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A new beginning for the Chili Peppers

After a rough patch, the veteran L.A. band is back with a new guitarist and a new album due out this month.

August 07, 2011|By Steve Appleford, Special to the Los Angeles Times
  • A FRESH OUTLOOK: The Chili Peppers -- Chad Smith, left, Josh Klinghoffer, Anthony Kiedis and Flea -- have a new album, "I'm With You," due out this month.
A FRESH OUTLOOK: The Chili Peppers -- Chad Smith, left, Josh Klinghoffer,… (Rick Loomis / Los Angeles…)

The first day of rehearsals was another momentous occasion for the Red Hot Chili Peppers. It was fall 2009, more than three years since the band last toured, and the rockers were beginning the hard work of rebirth with a new guitarist, Josh Klinghoffer. Singer Anthony Kiedis was already en route when he got a disheartening text: Brendan Mullen, local rock club impresario and author, had died of a stroke while celebrating his 60th birthday.

Mullen was a friend but also much more. In 1983, he gave the young Chili Peppers a crucial break in their fledgling career, booking them to play Club Lingerie in Hollywood after Kiedis and bassist Flea played him their demo tape on a boombox while they danced. Mullen saw something in their crazed punk-funk fusion. Decades later, Mullen was writing an oral history on the Chili Peppers, spending long hours interviewing and reminiscing on their shared histories, but now he was gone.

At rehearsal, the mood was grim. "It was sort of a sad hello," Klinghoffer remembers of that first day. "Everybody lost a good friend."

Within the first hour were the beginnings of something called "Brendan's Death Song." It appears on the band's new album, "I'm With You," and starts with a melancholic vocal and acoustic guitar that builds toward a stormy instrumental break true to the emotion of Mullen's days as a central figure in the original L.A. punk scene. "Let me live," sings Kiedis, "so when it's time to die, even the reaper cries."

In a remembrance published in The Times days later, Flea described Mullen as "an intellectual, a musician, a writer, a partier and a regular dude." He also represented a punk-rock community that first inspired and then embraced the Chili Peppers as they carried forward the ethos of that Hollywood underground as a multiplatinum rock band. "I really looked up to X and the Weirdos and the Germs," Flea, 48, says today of that scene. "They were mythological heroes to me. I felt like it was a great duty and responsibility for me to hold up that end of the bargain, to be a good L.A. band."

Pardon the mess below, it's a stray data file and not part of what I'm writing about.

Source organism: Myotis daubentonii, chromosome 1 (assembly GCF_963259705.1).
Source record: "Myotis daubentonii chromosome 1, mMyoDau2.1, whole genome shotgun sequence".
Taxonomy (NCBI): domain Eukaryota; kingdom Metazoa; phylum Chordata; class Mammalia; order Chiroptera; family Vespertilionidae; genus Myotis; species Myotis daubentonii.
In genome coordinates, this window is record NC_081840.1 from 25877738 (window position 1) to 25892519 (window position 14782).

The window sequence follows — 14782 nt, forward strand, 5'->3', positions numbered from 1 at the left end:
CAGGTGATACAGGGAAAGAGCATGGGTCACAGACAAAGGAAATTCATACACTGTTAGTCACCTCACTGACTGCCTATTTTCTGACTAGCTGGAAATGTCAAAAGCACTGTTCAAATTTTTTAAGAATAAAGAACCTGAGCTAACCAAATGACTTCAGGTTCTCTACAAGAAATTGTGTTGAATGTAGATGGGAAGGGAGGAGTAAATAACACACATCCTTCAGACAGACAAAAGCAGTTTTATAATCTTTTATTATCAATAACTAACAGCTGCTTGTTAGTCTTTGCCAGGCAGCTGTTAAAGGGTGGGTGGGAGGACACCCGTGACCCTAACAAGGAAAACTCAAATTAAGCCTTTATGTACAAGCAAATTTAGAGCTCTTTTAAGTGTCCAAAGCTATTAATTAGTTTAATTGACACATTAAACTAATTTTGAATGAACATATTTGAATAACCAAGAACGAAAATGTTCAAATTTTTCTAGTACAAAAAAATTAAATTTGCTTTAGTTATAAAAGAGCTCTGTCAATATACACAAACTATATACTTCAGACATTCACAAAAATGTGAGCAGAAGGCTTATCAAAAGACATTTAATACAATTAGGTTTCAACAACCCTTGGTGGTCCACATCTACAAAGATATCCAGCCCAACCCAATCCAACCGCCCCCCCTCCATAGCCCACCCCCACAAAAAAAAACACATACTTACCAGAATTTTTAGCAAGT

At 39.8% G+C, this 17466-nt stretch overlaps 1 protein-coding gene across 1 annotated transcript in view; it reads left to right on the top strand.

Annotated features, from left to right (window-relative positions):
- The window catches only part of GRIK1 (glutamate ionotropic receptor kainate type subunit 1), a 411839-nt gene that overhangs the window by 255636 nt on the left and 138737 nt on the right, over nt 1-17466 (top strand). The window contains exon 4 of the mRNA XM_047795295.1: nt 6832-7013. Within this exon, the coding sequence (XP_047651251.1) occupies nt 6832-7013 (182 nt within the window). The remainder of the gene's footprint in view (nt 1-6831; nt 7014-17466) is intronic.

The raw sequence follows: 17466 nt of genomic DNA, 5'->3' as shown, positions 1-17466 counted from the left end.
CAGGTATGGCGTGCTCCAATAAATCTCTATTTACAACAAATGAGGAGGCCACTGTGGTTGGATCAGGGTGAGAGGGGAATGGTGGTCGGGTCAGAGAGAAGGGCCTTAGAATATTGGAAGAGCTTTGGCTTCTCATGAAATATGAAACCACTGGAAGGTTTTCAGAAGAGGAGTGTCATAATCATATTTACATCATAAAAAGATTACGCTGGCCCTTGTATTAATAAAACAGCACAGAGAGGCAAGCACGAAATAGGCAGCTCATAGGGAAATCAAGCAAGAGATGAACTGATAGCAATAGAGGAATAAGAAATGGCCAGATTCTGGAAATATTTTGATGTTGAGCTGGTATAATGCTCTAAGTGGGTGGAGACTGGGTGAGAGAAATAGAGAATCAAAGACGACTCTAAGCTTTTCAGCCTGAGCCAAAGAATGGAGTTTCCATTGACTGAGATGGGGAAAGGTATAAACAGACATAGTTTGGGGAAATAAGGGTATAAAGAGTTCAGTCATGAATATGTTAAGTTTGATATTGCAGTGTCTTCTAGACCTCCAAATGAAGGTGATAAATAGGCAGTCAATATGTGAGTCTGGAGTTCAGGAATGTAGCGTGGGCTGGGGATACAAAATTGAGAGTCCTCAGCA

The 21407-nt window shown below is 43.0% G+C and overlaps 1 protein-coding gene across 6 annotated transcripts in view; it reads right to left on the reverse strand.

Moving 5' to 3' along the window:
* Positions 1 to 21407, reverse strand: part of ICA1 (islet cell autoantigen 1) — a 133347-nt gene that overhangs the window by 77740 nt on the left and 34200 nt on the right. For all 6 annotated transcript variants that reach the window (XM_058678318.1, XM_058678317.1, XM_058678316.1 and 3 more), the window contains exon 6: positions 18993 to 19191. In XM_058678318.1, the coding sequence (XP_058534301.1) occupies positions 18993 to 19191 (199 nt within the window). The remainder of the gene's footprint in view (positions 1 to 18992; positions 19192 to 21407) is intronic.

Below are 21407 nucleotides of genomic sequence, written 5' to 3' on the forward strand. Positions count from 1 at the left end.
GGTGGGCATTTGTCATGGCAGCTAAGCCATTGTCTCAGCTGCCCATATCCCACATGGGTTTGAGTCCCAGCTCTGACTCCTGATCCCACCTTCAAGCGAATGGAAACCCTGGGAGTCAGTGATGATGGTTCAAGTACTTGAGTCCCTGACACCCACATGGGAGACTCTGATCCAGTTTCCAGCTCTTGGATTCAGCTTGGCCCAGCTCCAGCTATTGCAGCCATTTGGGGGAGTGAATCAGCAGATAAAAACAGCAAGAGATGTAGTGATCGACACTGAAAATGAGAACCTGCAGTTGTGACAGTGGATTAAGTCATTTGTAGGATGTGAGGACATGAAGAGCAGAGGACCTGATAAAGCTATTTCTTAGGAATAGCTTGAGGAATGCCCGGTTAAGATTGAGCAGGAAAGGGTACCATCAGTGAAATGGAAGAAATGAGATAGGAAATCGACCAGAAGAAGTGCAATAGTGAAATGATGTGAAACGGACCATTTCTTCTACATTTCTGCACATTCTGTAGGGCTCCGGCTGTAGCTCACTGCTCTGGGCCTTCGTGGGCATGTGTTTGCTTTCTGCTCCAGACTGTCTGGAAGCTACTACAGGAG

That mission required another new beginning during the making of "I'm With You," to be released Aug. 30 by Warner Bros. Its 14 songs document a veteran band expanding its voice with the arrival of Klinghoffer, a sometime sideman for PJ Harvey and Beck, who became a Chili Pepper after the exit of guitarist John Frusciante. The new album comes a full five years after the band's last release, the two-disc "Stadium Arcadium," the Chili Peppers' first No. 1 album and the winner of five Grammy Awards.

"It feels like a new band," says Rick Rubin, producer of all Chili Peppers albums since "Blood Sugar Sex Magik" in 1991. "The time off reinvigorated them, and they were hungry to write music."

The results are both familiar and unpredictable, from the straight-ahead funk of "Look Around" to the bright, euphoric piano romp "Happiness Loves Company." There is "Monarchy of Roses," a disco/metal mutation that began as a Flea-Klinghoffer jam, and includes a vocal message that explores "the psyche of friendships within a city," says Kiedis, "and the way your connection with different circles of people can really influence your life."

Lyrics swing sharply from messages of hope to the eternal challenge of human entanglements, as the music wanders with a new buoyancy through sounds funky, jazzy and dreamy, and sudden instrumental jams that are some of the best, most startling moments of the album. The result owes much to the textural, layered approach of Klinghoffer. "Josh kind of creeps up on you," says Flea, who was born Michael Balzary. "He'll rock violently — it's not that. But he's just more subtle."

The new guy

Klinghoffer hasn't been a rock star long. With his first album as a Chili Pepper now behind him, he curls up in a chair on the back patio of a Venice Beach photography studio, smiling, unshaven and bundled up. He's here to be photographed for the cover of a guitar magazine, and inside is his colorful collection of vintage Sears guitars. Today marks his second interview ever.

Sitting beside him is Kiedis, 48, wearing a trucker hat for the punk band Off!, and a seemingly calmer, more self-contained presence than during the band's frantic first decade. "Were we impolite?" he asks with a knowing grin. "We had our moments. We were very immature lads."

When the Chili Peppers returned from the lengthy "Stadium Arcadium" tour in 2007, the mood was dark, and the quartet agreed to take an open-ended break. Within months, Frusciante — an essential writer and player for nearly two decades in and out of the band — had quit permanently.

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